CONSTRUCTION OF THE AGENCY BUILDINGS
In early 1906, L.A. Wright, Indian agent and the principle representative of Indian affairs for Riverside County, began a correspondence with his supervisor concerning the construction of a school at Martinez (King 1972). Wright asked the Commissioner of Indian Affairs to help expedite the establishment of the school for local Cahuilla children who were having difficulty traveling the rough dirt road to classes in Thermal, eight miles away. Most of the Indian children were not attending school, and the only available building at Martinez, a small adobes, was inadequate. At Wright's urging, the Commissioner convinced the Secretary of the Interior that the new building was necessary, and on December 3, 1906, funding was authorized for the school building as well as the small cottage, to be used as a teacher's or agent's residence. Construction of the two buildings was finished on August 12, 1907 (Jennings 1970).

The third building, the agency office, completed the group. Agent Wright's letters do not mention this structure (Jennings 1970; King 1972), but its size, architectural style, and construction materials suggest that it is from the same period as the other two buildings. However, since the Indian Agency at Martinez served not only the Martinez Reservation, but the Augustine, Cabazon, and Torres Reservations, all established in 1876, the Martinez agency office may have been built before the other two buildings (Quinn n.d.).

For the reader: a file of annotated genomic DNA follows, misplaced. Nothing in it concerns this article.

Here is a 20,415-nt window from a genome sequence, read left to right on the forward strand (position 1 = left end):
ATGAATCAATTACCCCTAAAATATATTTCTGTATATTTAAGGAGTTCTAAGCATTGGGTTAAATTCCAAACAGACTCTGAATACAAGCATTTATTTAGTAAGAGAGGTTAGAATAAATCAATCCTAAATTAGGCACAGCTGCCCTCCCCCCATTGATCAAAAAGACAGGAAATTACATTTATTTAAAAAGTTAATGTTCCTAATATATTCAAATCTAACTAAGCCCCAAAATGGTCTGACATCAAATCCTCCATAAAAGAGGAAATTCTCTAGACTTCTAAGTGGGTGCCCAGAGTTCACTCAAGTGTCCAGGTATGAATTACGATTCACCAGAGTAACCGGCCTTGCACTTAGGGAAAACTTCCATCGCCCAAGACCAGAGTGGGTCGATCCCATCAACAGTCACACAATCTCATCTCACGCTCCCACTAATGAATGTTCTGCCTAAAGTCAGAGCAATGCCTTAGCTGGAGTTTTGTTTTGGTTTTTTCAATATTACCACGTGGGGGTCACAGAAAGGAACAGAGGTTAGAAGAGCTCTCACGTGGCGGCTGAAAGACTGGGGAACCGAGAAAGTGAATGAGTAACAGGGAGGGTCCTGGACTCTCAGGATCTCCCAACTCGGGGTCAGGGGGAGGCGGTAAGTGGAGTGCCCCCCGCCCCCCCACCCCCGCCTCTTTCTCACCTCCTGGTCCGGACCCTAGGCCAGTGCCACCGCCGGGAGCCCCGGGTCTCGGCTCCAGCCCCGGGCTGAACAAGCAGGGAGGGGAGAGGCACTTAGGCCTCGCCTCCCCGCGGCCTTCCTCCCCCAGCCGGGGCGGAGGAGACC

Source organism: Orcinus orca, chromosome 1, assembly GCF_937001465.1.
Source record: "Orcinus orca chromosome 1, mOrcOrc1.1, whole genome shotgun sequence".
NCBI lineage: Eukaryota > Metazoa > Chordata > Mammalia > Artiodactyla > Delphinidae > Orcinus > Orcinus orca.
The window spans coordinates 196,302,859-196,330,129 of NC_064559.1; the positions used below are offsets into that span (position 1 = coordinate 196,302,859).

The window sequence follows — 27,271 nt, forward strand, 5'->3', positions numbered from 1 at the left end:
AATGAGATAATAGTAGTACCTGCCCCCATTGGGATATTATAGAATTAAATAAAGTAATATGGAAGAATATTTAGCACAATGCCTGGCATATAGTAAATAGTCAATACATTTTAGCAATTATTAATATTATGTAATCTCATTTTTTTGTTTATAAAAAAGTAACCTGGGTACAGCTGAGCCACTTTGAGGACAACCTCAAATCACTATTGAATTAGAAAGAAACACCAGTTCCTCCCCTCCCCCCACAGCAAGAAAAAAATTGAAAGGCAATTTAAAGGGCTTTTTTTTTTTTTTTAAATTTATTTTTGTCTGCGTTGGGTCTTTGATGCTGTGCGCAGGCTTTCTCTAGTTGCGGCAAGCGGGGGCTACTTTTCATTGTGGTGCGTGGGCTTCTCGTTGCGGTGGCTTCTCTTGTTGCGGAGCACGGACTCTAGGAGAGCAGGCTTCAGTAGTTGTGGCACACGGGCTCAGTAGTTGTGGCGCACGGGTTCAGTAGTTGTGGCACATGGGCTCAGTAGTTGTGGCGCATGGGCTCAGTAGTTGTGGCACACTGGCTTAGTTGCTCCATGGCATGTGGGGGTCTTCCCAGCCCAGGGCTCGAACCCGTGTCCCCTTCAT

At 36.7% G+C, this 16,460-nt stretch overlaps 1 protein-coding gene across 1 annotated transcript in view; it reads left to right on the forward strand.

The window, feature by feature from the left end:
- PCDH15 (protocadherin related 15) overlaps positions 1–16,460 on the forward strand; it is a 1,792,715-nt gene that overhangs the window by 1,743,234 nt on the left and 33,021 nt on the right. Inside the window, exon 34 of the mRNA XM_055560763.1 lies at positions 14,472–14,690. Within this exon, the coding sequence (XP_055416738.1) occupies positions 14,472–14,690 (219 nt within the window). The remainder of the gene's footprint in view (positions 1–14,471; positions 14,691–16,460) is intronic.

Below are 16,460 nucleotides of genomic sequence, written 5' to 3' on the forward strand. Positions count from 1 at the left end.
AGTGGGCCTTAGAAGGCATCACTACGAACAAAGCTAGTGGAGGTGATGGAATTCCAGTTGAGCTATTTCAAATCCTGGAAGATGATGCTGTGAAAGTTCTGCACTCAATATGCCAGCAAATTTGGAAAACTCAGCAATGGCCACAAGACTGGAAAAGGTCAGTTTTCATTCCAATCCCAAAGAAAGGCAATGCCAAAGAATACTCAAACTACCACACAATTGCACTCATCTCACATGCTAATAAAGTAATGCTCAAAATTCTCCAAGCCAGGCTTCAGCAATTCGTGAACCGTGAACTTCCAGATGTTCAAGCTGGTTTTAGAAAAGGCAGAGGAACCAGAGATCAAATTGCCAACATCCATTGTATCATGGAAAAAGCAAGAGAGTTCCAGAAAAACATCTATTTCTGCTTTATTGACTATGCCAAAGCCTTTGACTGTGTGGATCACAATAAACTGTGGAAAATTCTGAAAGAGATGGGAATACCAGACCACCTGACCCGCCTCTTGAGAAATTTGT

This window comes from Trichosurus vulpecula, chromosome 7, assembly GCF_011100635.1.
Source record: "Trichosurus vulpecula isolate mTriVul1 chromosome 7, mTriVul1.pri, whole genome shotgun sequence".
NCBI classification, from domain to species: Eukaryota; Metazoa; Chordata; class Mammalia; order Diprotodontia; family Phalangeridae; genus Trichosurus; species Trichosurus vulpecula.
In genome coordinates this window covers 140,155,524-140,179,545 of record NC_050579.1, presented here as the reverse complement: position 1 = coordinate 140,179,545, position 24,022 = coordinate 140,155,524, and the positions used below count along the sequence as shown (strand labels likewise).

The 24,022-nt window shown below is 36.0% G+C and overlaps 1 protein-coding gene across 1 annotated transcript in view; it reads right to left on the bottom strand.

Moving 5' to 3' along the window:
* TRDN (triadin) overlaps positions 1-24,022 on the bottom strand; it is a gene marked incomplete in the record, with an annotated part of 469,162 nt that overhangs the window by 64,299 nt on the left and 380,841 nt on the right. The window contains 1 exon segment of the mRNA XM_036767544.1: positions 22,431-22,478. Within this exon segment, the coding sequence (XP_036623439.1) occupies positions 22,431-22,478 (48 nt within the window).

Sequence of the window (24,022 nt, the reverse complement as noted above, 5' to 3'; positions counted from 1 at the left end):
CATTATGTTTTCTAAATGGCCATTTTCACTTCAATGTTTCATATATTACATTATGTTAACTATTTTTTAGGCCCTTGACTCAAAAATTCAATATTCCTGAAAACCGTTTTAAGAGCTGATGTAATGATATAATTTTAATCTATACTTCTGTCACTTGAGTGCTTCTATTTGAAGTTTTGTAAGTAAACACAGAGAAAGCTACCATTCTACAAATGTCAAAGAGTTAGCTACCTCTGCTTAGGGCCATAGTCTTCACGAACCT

There is also a very historic Indian cemetery located south of the Agency headquarters and I inquired about visiting it but the security guard said that it is a private cemetery and off-limits to the public. Visitors here cannot help but appreciate the history that has been preserved and the goal is the hopefully rehabilitate the other two historical structures located behind the fence.

Type of Nation Within: Native American Indian Reservation (USA)

Tribe or Band: Cahuilla Indians

Address of Main Entrance to area:
Off SR 86 , Torres-Martinez Indian Reservation
Thermal, CA USA


Land Area - Specify Acres or Miles: 24,024 acres

Population: 42 (of 217 enrolled in the tribe)

Date when area was established or set aside: 1/1/1876

Open or Closed to Public: Open To Public

Website for further information: [Web Link]

Coordinates of site within area to visit: N 33° 33.760 W 116° 09.225

Visit Instructions: